Make a conscious effort to keep both shoulders pulled down and level. “Many women instinctively lift and tense the shoulder that has the handbag on it,” says Prather. This only exacerbates the tendency to have short, weak muscles between the shoulder blades, which can be the first to flare up. If you talk on your cell phone while carrying a bulky bag, your neck and back will be doubly stressed by the ear-to-shoulder muscle tension. A wireless headset for walking and talking is a better option.
Stretch It Out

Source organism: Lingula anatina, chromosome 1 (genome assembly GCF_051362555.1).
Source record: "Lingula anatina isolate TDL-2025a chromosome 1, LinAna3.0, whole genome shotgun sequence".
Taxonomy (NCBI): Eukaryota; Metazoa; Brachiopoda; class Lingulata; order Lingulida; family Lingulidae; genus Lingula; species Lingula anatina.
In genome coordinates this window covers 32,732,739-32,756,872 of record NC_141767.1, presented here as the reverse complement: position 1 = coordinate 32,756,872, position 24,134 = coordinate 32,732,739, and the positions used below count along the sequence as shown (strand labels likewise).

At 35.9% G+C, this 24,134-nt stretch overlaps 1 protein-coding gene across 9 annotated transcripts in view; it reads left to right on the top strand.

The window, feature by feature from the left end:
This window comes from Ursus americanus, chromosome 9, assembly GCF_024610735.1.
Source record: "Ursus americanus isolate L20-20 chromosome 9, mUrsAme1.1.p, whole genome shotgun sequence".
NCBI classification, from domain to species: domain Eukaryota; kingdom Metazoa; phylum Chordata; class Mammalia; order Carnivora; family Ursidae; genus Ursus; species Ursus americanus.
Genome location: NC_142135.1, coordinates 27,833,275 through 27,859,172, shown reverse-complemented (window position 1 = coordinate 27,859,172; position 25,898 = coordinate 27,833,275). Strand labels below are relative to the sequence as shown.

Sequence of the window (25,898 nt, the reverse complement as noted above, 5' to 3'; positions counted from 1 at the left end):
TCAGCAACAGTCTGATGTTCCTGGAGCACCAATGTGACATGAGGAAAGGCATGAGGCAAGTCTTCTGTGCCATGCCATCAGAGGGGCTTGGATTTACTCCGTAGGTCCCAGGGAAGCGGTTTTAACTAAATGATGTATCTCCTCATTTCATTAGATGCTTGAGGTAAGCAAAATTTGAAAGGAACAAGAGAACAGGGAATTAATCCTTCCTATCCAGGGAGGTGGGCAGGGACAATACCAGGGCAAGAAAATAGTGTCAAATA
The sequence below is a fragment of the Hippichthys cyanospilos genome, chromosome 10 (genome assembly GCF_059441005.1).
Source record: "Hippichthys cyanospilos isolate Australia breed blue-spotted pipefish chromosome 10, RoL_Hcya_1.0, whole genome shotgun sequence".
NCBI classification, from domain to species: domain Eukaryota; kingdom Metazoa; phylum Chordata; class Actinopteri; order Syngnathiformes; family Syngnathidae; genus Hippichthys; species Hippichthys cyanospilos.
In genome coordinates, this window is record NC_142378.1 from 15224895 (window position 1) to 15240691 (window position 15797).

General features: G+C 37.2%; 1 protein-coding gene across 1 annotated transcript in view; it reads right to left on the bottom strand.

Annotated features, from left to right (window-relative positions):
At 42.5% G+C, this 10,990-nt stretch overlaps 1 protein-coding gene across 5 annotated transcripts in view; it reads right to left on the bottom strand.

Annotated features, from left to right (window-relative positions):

When you do feel tension in your neck, shoulders, or back, don’t ignore it. “Take a minute to put the bag down and stretch. If you can’t, at least try to switch positions,” says Prather. Remove the bag from your shoulder and hold it cradled in your arms, like a sack of groceries, for a few minutes. After a long walk with a heavy bag, you should stretch the muscles that run along the sides of your neck. Vaughn suggests this quickie: Look forward and place your right hand on the upper-left-hand side of your head. Gently pull your head down and toward the right, as if you’re trying to make your right ear touch your shoulder. (Go only as far as feels comfortable, and don’t jerk your neck.) Hold for 10 seconds. Repeat on the opposite side. Do this several times throughout the day to keep the muscles limber and to reduce the chance that stiff muscles will lead to a tension headache.